by Alex Taitague

Even father’s father gave Gregor his home — it’s illuminating that they, Franz’s family, were wiring more money than they could count to tell him how helpful it is, to tell him “Here — take two hundreds — have them, they’re yours — you need new shoes, son.”


Highland Ranch really just jelled with white families; front lawns littered with wet adirondacks and apgardens grown for furnishing such scenes; an array of obligatory mailboxes; more trash tubs than thoroughfares; and a dog park with defecation plastic waiting for frequenters to tidy up. Under janky jurisdiction, however, Highland Ranch Realty Association asks that thoroughbreds stay secured to tight leashes — like we’d want to tangle with winning poodles publicly at all. It is an alright place; perhaps now, not being bound there, the lawns look flipped, fertile on our visits, vacant but baldfaced.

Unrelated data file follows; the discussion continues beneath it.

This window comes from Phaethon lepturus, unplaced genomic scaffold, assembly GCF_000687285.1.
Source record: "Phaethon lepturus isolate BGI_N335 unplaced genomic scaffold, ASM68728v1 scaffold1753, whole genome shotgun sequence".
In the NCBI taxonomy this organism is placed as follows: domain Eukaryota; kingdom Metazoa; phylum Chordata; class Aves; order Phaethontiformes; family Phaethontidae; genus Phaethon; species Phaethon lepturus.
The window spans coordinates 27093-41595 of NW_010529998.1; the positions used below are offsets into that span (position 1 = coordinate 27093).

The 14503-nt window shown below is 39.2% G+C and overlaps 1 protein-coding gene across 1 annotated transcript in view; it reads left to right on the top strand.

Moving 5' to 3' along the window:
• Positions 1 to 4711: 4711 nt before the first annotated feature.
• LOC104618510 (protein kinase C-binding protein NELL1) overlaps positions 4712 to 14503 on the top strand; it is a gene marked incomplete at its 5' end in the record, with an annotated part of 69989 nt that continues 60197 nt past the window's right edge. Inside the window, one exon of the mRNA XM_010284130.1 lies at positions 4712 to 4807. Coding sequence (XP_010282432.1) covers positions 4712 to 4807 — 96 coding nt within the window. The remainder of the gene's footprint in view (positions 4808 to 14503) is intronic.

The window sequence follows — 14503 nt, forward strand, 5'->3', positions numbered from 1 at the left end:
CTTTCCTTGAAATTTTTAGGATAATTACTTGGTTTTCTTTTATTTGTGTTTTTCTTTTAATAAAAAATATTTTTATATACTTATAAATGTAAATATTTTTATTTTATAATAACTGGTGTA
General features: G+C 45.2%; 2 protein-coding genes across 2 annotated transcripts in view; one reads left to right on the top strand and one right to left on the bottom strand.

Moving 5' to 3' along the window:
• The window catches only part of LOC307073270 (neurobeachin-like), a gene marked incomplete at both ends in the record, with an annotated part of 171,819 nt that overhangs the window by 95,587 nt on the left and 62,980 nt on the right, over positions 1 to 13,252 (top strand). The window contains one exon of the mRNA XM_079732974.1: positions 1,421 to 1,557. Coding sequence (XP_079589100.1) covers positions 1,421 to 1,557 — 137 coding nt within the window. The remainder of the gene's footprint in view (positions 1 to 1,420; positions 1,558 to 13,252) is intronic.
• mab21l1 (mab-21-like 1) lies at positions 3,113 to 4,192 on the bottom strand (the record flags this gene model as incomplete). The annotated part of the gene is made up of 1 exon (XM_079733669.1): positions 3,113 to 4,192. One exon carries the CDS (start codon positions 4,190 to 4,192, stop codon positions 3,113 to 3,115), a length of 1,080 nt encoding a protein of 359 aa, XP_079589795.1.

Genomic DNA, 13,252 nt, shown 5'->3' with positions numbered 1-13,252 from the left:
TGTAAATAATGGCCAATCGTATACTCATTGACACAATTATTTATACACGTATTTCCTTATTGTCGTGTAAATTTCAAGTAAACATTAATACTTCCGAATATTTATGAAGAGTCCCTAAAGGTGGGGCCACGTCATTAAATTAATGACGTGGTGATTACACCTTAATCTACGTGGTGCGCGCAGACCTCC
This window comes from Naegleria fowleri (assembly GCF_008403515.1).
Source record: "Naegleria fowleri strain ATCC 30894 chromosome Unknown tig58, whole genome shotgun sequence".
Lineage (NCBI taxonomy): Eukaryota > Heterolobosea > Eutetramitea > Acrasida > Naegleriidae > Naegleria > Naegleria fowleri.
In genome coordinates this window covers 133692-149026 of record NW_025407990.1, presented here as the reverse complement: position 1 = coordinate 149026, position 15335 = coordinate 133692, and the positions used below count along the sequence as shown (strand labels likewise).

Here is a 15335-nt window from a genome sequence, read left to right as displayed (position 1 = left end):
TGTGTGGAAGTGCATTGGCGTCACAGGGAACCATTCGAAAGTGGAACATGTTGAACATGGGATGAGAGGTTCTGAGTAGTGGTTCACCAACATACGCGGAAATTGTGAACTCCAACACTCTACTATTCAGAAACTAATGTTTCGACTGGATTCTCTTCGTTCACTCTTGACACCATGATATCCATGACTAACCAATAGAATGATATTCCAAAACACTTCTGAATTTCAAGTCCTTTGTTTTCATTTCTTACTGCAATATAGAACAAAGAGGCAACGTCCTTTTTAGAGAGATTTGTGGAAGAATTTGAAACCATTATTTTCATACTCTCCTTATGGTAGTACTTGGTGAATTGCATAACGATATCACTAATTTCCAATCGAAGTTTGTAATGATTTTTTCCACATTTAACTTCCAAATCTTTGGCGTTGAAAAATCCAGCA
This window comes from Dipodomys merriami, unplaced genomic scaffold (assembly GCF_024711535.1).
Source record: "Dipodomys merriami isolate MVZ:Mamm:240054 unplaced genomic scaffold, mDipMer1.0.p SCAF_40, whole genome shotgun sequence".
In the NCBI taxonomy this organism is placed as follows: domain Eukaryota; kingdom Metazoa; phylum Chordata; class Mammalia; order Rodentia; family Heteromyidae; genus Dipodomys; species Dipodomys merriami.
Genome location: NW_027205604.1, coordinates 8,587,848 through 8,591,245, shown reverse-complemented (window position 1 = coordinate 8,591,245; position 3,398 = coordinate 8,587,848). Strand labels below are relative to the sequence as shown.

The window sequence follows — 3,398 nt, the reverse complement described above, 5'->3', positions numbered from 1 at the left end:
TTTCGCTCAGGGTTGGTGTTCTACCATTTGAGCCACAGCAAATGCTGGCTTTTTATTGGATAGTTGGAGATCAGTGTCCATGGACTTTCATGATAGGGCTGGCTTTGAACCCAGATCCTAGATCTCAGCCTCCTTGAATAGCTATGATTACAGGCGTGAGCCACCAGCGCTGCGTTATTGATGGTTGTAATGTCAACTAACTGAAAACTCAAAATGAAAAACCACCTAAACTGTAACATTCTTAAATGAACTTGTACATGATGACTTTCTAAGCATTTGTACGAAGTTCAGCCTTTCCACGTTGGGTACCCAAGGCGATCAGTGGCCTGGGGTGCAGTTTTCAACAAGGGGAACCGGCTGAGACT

Alex Taitague can even sculpt a bowl of the mushiest oatmeal into a revolutionary poem.